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Produced by: E. Dan

Wiz Khalifa: “That’s a really personal song. I stepped outside of myself and acted like I was talking to somebody else, but I was actually talking to myself. I was talking about my whole journey and everything that I’ve been through. I was summing it all up for me or anybody else that’s in that position or hopes to be in that position.

”It’s not just rap, it’s about achieving what you wanted to achieve and getting in that position. Now you got everything that you wanted, it’s sort of celebratory, but reflective at the same time. Just looking at everything you got and what it took to get there. The good and the bad kinda made me where I am now, so that’s what it’s all about.

Rolling Papers is a great representation of all the styles of music that have influenced me. It’s different from everything that I’ve worked on before. It’s not completely different, but it doesn’t sound like those full projects. And as far as my career, it put me in a position to make any type of music that I’d ever want.

”I’m never gonna have to go back and try to make another ‘Fly Solo,’ but if I do, people would accept it and know that that’s me. I expressed all angles of my creativity so now I can just move freely and do everything and anything. The only regret that I have is that Nipsey Hussle couldn’t get on the album. Other than that, I think it’s timeless and if they don’t understand it now, they’ll understand it years from now and they’ll be able to get what Rolling Papers is.”

E. Dan: “He said a lot on there that he really wanted to get out content wise. I think that’s what we wanted when we started it. We kind of had the idea of doing stuff a little more indie and off the wall.

“Every artist, when they’re 16, 17, is still sort of searching for their sound and comfort zone, as far as who they are as an artist and a person. Being young and wanting to prove yourself to everybody—especially in the rap game—early on you’re always going to want to sound a little tougher and little more aggressive.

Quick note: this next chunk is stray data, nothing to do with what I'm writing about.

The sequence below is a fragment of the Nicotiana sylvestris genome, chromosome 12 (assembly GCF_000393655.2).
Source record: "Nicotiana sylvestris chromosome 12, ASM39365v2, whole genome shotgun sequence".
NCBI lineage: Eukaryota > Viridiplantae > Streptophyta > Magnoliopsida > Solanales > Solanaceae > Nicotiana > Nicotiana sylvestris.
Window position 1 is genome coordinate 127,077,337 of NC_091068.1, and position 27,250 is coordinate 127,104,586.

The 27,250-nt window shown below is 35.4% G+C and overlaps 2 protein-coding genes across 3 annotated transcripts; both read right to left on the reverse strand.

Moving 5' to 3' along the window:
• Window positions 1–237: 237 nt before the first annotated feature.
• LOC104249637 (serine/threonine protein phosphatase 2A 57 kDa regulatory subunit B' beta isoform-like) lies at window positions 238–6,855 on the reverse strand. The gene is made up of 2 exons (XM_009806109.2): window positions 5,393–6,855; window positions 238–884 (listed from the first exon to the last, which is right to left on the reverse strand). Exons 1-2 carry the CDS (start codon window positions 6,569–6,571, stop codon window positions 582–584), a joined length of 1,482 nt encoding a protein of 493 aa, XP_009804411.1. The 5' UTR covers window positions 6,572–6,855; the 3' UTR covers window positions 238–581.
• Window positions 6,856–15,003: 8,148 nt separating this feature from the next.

“I think once he grew into himself as a person, that stuff just became natural. At some point, he got more and more comfortable being on records. Wiz came into his own around Kush & Orange Juice, as far as his style and personality on a record. I feel like the album is sort of a more mature version of that personally.”

Benjy Grinberg (Executive Producer and CEO of Rostrum Records): “That was in the early sessions. It was after the made ‘Star Of The Show’ and ‘When I’m Gone.’ It had actually leaked early like “Fly Solo,” and we weren’t going to put it on the album. But as we were sequencing the album, me and Wiz were in his apartment in L.A., and he has a studio there, and we were listening to all the different songs trying to figure out the right sequencing.

”We thought of ‘Cameras,’ and he was like, ‘I really need that song. That song would really round out the album to me, because of what it’s saying. And I think if we put that last, it would really bring it full circle, and it would really make it the exact album that I wanted to make.’“

Zvi Edelman (Vice President Of A&R, Atlantic Records): “It’s something that was done definitely after he signed the deal, but early on in the process. I think that the entire time it’s something that Wiz in particular knew he wanted on the album. And, it’s just cool because some people get this amnesia. You can make the greatest record in the world at the start of the recording process and by the end you just don’t want anything to do with it because you have these new shiny toys that you made last week.”